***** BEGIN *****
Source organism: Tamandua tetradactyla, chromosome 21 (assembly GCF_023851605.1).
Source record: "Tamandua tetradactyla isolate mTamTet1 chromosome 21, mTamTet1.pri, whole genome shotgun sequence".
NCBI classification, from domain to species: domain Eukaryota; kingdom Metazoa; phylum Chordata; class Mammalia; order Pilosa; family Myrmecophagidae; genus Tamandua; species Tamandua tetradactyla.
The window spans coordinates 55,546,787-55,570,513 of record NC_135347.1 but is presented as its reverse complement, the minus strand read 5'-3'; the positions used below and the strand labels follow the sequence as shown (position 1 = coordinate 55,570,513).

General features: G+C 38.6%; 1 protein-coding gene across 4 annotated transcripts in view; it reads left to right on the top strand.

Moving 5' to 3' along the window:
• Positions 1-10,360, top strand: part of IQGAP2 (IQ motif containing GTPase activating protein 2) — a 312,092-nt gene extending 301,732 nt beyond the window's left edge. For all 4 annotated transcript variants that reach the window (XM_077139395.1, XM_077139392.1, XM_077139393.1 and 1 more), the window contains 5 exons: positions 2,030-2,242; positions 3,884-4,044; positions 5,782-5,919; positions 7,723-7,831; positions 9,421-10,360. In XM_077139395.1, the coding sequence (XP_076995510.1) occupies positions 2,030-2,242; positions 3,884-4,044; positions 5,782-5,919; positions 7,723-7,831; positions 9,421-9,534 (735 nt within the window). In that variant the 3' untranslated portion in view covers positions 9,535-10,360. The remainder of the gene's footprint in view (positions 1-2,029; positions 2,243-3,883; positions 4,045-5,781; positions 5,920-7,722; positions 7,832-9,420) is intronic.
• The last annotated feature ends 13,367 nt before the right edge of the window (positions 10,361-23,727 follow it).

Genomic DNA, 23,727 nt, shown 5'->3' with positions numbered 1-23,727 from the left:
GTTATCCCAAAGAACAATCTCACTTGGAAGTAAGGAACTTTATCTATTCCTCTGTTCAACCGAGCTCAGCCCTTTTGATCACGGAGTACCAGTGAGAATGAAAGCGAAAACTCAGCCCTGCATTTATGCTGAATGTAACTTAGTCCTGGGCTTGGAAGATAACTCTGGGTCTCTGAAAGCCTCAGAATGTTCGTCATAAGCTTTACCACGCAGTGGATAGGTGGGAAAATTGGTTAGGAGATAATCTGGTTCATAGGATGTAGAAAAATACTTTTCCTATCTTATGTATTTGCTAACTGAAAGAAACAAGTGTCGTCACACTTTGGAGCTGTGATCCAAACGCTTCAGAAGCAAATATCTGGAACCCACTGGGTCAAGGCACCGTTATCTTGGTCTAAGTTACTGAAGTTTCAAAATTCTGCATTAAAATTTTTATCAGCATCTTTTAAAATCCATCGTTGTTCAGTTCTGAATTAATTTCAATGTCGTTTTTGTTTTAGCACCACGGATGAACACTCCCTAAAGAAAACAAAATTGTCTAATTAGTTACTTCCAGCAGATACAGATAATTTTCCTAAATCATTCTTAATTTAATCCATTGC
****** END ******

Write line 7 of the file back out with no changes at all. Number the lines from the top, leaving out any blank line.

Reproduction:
• Positions 1-10,360, top strand: part of IQGAP2 (IQ motif containing GTPase activating protein 2) — a 312,092-nt gene extending 301,732 nt beyond the window's left edge. For all 4 annotated transcript variants that reach the window (XM_077139395.1, XM_077139392.1, XM_077139393.1 and 1 more), the window contains 5 exons: positions 2,030-2,242; positions 3,884-4,044; positions 5,782-5,919; positions 7,723-7,831; positions 9,421-10,360. In XM_077139395.1, the coding sequence (XP_076995510.1) occupies positions 2,030-2,242; positions 3,884-4,044; positions 5,782-5,919; positions 7,723-7,831; positions 9,421-9,534 (735 nt within the window). In that variant the 3' untranslated portion in view covers positions 9,535-10,360. The remainder of the gene's footprint in view (positions 1-2,029; positions 2,243-3,883; positions 4,045-5,781; positions 5,920-7,722; positions 7,832-9,420) is intronic.